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I’m having a hard time getting started this morning. It’s Monday and it’s raining. But those are the last two things I want to talk about with you today. One, it’s Monday everywhere. (Unless you live on the other side of the international date-line, in which case it might be Tuesday. I think) and two, rain is what happens in April. Dreary, but inevitable.

No, what I really want to talk about concerns the late, great Prince. This isn’t an “appreciation” or an “in memorium”. You can find those in abundance, written by voices more eloquent than mine.  And I have no wish to be redundant, but this post does use Kristine’s as a jumping off point.

Since last Thursday, when I heard the sad news, I’ve been thinking about something I hadn’t thought of in years. So, I would like to share my memory, of my experience.

In July 1997, I won tickets, through a local radio station, to see Prince (or “The Artist”, nee The Artist Formerly known as Prince, as he called himself at the time) at the Boston Garden. By this stage of his career these tickets were very hard to come by. He routinely sold out shows in a time before scalpers were allowed to gobble up seats and sell them at a huge mark-up, and when everyone had to actually stand in line (or wear out the redial button on a phone) to get a ticket. For me, this was the chance to tick off a “bucket-list” box (before I even had a bucket-list) and I jumped at it.

The seats weren’t great.  We weren’t in the “nosebleed” section, but we weren’t front row center either. There are a lot of seats in between. Ours were behind the Plexiglas shield that was inexplicably still in place, despite the chances for a random hockey puck hurtling through the crowd being practically nil. The arena itself was bathed in soft purple light (at least I think it was. It could be my memory playing tricks on me. I know I was wearing purple), but the mirror ball above the stage kept throwing bright beams into the Plexiglas, so mostly I saw spots in front of my eyes, and not the bantam dervish and his band 100 feet away.

Prince, Emancipation, 1997

Prince performs Dec. 8, 1997, in the Fargodome. Nick Carlson / The Forum

I’ve been to a lot of concerts, including Led Zeppelin on their last American tour*, so I believe I have a solid foundation for comparison and aurally speaking, it was probably one of the worst concerts I’ve ever attended. Chalk that up to the enthusiasm of the crowd and the acoustics in The Garden. (It was the new one, then known as the Fleet Center as the old one hadn’t yet been demolished.) In any case, Prince was touring in support of the album “Emancipation”, a record released to celebrate the end of his contractual obligation to Warner Brothers. It’s a triple album, filled with typical Prince-like brilliance. Not that I could hear much of it, nor was anyone else there to hear it, really. We wanted the hits and the hits are what he played – with exuberance. The high point of the show, for me, was the crowd on their feet singing and dancing along to “Let’s Go Crazy”.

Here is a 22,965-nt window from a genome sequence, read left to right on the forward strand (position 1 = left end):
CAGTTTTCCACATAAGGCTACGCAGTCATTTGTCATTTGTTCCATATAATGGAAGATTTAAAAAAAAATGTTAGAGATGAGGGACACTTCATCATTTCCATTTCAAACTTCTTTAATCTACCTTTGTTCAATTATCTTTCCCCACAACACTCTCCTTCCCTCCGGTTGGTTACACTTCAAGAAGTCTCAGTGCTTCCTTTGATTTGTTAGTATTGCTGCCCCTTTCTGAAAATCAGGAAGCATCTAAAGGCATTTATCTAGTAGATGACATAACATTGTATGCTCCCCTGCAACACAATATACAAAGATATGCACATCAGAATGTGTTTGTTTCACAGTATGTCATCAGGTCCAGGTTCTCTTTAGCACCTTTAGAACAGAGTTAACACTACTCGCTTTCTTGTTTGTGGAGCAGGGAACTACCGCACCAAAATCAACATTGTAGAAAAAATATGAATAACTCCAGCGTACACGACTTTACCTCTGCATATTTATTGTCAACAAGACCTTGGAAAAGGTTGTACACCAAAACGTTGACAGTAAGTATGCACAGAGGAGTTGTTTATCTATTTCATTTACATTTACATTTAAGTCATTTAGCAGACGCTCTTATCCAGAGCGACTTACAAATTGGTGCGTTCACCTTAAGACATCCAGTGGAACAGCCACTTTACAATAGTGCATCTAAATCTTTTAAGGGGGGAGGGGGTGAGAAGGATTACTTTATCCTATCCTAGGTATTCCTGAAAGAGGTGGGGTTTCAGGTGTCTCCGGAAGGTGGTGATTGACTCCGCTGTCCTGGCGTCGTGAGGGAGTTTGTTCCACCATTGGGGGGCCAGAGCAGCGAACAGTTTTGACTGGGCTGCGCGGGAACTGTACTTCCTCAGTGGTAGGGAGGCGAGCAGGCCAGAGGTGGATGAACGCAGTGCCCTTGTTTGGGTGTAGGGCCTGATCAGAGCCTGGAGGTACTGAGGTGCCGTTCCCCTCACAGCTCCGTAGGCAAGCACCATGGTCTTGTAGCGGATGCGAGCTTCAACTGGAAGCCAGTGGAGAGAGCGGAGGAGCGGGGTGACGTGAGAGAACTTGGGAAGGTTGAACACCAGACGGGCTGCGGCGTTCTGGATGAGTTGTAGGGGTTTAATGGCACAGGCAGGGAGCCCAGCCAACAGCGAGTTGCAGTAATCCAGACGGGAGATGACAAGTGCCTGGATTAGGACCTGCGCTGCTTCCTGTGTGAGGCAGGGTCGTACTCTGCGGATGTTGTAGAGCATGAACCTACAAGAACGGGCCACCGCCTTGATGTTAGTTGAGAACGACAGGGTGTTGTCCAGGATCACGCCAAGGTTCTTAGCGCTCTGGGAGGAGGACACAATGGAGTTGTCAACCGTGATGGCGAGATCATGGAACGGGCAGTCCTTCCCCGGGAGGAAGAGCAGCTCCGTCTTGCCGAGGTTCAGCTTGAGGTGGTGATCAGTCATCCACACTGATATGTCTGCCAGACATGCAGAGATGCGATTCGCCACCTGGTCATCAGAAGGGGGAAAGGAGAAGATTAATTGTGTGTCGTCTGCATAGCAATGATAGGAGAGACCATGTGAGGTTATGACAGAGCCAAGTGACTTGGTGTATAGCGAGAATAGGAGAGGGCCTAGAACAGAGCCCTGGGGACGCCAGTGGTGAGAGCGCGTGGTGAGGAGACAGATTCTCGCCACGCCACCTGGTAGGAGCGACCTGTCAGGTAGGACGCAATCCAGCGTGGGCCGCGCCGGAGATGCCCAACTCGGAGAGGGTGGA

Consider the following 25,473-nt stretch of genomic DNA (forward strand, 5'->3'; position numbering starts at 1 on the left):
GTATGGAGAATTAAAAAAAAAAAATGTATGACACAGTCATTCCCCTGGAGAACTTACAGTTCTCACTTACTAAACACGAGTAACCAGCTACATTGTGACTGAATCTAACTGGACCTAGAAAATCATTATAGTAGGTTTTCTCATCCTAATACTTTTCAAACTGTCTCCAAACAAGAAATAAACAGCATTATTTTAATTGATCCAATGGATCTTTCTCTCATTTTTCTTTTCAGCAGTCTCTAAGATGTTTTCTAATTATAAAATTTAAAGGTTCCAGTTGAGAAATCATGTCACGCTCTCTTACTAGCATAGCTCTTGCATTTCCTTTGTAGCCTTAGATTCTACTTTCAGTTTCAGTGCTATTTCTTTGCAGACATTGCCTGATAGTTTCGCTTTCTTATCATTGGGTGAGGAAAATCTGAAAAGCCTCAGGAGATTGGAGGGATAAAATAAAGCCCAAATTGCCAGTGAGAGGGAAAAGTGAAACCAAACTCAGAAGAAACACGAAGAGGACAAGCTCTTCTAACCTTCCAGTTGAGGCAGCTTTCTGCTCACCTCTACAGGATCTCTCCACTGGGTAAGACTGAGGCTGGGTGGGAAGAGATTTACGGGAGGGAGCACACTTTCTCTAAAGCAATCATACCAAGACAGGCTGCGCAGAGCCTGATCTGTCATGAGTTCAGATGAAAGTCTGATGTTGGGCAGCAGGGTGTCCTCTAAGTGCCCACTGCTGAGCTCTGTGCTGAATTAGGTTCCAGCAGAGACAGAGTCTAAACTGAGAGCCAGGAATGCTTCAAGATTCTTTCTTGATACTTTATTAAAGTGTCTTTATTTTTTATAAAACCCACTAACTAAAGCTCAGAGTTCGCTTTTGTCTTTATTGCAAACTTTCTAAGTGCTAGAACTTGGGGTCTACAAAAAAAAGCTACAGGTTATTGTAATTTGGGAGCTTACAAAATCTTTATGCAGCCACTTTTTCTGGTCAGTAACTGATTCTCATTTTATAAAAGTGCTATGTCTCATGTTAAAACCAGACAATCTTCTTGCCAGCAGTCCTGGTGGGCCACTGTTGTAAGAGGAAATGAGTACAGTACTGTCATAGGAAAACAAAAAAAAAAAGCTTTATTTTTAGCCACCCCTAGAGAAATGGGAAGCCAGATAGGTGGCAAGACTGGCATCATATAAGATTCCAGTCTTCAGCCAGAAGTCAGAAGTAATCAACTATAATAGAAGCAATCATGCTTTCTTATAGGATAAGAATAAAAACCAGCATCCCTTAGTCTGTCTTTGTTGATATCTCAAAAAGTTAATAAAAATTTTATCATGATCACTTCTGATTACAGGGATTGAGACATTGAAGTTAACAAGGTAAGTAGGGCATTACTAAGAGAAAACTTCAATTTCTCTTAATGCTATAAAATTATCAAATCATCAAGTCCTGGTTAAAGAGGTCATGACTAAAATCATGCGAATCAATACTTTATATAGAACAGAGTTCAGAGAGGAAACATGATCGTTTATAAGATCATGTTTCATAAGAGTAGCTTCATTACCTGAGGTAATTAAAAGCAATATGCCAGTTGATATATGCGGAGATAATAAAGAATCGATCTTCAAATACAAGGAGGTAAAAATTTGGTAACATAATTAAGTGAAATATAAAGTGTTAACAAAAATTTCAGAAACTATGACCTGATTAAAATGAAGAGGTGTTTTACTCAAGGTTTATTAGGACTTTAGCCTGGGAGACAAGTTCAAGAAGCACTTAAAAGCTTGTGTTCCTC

Indeed.

The highlight of the evening, however, was yet to come. The tickets I had won included a perk that would not have to be shared with 19,000 others.  I was on “the list” – the list compiled by Prince (or at least his PR reps), that would grant me and a guest admittance to the “after-party” and private concert to be held at The Roxy, a nightclub I had been to many times before. After that night however, I’d never look at the stage the same way again.

I don’t know how many people Prince had invited to this “party”, but the place was, of course, packed. At least there was alcohol available, which turned out to be a good thing, as we waited…and waited… over two and a half hours – in fact, last call had already been given – by the time “His Royal Purpleness” showed up. Not that anyone was going anywhere. We’d probably all have waited until dawn.

When Prince finally took the stage, and by this time he’d changed his ensemble and was actually wearing yellow, it was just him and a piano. He did a short 30 minute all-cover set and then he was gone again, in a puff of dry ice smoke. The crowd erupted, after we figured out that that really was all we were going to get, in thunderous applause and whoops of appreciation that carried us out to the street.

Now, memory is “a chancy thing…subject to random losses and unconscious conjectures that {take} the place of fact.”**  It’s possible that the fullness of time has put a romantic patina on this night. But I don’t think so. (If it had, surely I’d remember the actual concert being better, right?) In any case, it’s my memory and I’m sticking to it.

 

Do  you have a favorite concert experience, or even a memory of Prince, that you’d like to share? We’d love to hear them!

*Yes, I’m bragging.

**Diana Gabaldon – “The Fiery Cross”

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